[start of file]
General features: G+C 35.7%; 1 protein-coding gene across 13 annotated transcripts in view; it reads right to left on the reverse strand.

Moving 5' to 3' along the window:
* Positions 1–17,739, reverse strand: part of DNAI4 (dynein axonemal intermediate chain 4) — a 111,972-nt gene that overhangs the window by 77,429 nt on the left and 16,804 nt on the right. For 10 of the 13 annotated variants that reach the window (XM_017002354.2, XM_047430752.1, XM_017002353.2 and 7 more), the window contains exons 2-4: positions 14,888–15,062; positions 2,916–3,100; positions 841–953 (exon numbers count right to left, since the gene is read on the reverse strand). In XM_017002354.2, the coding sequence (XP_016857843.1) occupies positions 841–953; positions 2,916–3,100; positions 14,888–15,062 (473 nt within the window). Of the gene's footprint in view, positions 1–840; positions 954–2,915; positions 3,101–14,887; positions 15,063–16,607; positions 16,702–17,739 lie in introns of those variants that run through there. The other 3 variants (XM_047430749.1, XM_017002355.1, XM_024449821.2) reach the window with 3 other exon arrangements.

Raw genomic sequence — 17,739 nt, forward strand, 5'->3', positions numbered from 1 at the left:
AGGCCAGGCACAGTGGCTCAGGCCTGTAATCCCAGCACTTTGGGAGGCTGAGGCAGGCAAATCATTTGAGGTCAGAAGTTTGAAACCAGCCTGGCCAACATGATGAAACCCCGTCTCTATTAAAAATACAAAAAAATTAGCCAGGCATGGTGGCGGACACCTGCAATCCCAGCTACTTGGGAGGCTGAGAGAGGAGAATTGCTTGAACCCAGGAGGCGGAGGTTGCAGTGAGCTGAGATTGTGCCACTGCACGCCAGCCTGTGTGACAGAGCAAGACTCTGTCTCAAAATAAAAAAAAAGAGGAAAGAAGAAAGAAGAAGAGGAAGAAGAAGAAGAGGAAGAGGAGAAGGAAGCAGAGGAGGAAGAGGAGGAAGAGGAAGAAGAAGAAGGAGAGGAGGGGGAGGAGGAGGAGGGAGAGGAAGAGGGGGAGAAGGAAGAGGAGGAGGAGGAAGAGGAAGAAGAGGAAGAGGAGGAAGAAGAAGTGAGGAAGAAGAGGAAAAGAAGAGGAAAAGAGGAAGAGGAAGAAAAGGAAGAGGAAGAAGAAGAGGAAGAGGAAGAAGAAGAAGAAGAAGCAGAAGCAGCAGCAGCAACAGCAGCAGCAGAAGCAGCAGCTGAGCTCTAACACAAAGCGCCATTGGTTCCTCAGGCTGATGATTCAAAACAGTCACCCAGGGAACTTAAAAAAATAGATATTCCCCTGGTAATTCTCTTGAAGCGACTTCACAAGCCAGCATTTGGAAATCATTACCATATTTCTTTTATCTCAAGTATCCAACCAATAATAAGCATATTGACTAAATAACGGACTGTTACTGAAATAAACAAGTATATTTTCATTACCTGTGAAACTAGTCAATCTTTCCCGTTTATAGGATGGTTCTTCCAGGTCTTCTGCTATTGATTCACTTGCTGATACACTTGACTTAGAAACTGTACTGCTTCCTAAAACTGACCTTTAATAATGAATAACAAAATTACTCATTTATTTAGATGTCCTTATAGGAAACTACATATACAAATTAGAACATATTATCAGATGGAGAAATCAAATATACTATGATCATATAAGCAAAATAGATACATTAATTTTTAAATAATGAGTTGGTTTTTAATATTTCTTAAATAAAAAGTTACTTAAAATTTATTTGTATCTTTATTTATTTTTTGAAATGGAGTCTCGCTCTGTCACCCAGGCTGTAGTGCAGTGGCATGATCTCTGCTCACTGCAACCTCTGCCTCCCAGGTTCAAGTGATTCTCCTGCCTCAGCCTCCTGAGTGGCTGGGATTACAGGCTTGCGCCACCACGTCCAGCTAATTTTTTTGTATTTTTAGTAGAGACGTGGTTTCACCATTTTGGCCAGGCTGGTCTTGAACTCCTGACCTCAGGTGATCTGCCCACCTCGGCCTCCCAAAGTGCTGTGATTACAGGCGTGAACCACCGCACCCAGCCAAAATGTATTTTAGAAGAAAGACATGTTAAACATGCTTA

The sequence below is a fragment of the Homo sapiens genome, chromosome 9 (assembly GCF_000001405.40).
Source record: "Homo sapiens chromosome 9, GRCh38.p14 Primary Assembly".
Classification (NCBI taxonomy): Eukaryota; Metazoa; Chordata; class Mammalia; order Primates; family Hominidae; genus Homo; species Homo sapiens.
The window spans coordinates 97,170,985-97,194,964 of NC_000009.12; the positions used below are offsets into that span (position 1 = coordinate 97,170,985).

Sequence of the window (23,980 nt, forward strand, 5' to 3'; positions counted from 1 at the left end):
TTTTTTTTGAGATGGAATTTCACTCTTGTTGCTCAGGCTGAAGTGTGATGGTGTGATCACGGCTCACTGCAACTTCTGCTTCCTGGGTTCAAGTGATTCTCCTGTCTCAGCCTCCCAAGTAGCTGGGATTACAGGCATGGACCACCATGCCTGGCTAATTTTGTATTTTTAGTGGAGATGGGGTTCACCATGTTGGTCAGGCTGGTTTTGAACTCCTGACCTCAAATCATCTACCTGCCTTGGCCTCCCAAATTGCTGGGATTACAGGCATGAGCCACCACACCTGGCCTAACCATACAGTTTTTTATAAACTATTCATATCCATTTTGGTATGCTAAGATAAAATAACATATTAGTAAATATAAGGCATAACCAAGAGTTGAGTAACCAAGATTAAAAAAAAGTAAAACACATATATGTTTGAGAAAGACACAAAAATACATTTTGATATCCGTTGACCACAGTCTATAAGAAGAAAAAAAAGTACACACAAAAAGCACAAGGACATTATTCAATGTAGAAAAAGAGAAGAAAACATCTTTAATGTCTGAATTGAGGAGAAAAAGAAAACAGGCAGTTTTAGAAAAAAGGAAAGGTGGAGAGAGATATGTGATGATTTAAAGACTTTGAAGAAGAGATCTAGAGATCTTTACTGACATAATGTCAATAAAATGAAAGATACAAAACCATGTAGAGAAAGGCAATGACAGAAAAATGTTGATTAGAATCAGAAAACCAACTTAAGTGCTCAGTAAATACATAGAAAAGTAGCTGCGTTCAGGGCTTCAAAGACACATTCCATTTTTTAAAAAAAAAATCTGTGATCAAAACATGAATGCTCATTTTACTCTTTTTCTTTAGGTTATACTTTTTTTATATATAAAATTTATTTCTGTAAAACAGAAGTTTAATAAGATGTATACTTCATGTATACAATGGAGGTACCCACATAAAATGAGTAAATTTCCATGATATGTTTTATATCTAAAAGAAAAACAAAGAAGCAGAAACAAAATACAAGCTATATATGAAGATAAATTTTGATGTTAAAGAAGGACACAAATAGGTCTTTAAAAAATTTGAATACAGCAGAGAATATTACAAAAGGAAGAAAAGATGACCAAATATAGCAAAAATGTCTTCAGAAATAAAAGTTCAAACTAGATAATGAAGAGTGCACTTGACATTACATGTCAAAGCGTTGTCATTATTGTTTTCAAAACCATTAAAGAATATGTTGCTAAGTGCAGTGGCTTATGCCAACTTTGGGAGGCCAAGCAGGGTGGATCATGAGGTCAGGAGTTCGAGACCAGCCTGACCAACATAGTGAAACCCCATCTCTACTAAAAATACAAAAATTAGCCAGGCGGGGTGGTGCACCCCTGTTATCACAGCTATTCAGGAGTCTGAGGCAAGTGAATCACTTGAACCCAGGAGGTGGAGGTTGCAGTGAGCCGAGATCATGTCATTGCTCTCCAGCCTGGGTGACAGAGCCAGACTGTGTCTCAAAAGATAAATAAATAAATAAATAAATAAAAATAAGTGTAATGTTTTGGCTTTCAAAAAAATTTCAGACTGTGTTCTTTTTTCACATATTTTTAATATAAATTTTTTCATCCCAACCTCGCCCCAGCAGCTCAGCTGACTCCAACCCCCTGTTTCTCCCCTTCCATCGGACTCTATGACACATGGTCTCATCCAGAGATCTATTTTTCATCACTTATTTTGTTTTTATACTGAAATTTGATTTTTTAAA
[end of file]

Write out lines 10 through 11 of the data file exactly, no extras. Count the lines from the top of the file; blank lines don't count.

Sequence of the window (23,980 nt, forward strand, 5' to 3'; positions counted from 1 at the left end):
TTTTTTTTGAGATGGAATTTCACTCTTGTTGCTCAGGCTGAAGTGTGATGGTGTGATCACGGCTCACTGCAACTTCTGCTTCCTGGGTTCAAGTGATTCTCCTGTCTCAGCCTCCCAAGTAGCTGGGATTACAGGCATGGACCACCATGCCTGGCTAATTTTGTATTTTTAGTGGAGATGGGGTTCACCATGTTGGTCAGGCTGGTTTTGAACTCCTGACCTCAAATCATCTACCTGCCTTGGCCTCCCAAATTGCTGGGATTACAGGCATGAGCCACCACACCTGGCCTAACCATACAGTTTTTTATAAACTATTCATATCCATTTTGGTATGCTAAGATAAAATAACATATTAGTAAATATAAGGCATAACCAAGAGTTGAGTAACCAAGATTAAAAAAAAGTAAAACACATATATGTTTGAGAAAGACACAAAAATACATTTTGATATCCGTTGACCACAGTCTATAAGAAGAAAAAAAAGTACACACAAAAAGCACAAGGACATTATTCAATGTAGAAAAAGAGAAGAAAACATCTTTAATGTCTGAATTGAGGAGAAAAAGAAAACAGGCAGTTTTAGAAAAAAGGAAAGGTGGAGAGAGATATGTGATGATTTAAAGACTTTGAAGAAGAGATCTAGAGATCTTTACTGACATAATGTCAATAAAATGAAAGATACAAAACCATGTAGAGAAAGGCAATGACAGAAAAATGTTGATTAGAATCAGAAAACCAACTTAAGTGCTCAGTAAATACATAGAAAAGTAGCTGCGTTCAGGGCTTCAAAGACACATTCCATTTTTTAAAAAAAAAATCTGTGATCAAAACATGAATGCTCATTTTACTCTTTTTCTTTAGGTTATACTTTTTTTATATATAAAATTTATTTCTGTAAAACAGAAGTTTAATAAGATGTATACTTCATGTATACAATGGAGGTACCCACATAAAATGAGTAAATTTCCATGATATGTTTTATATCTAAAAGAAAAACAAAGAAGCAGAAACAAAATACAAGCTATATATGAAGATAAATTTTGATGTTAAAGAAGGACACAAATAGGTCTTTAAAAAATTTGAATACAGCAGAGAATATTACAAAAGGAAGAAAAGATGACCAAATATAGCAAAAATGTCTTCAGAAATAAAAGTTCAAACTAGATAATGAAGAGTGCACTTGACATTACATGTCAAAGCGTTGTCATTATTGTTTTCAAAACCATTAAAGAATATGTTGCTAAGTGCAGTGGCTTATGCCAACTTTGGGAGGCCAAGCAGGGTGGATCATGAGGTCAGGAGTTCGAGACCAGCCTGACCAACATAGTGAAACCCCATCTCTACTAAAAATACAAAAATTAGCCAGGCGGGGTGGTGCACCCCTGTTATCACAGCTATTCAGGAGTCTGAGGCAAGTGAATCACTTGAACCCAGGAGGTGGAGGTTGCAGTGAGCCGAGATCATGTCATTGCTCTCCAGCCTGGGTGACAGAGCCAGACTGTGTCTCAAAAGATAAATAAATAAATAAATAAATAAAAATAAGTGTAATGTTTTGGCTTTCAAAAAAATTTCAGACTGTGTTCTTTTTTCACATATTTTTAATATAAATTTTTTCATCCCAACCTCGCCCCAGCAGCTCAGCTGACTCCAACCCCCTGTTTCTCCCCTTCCATCGGACTCTATGACACATGGTCTCATCCAGAGATCTATTTTTCATCACTTATTTTGTTTTTATACTGAAATTTGATTTTTTAAA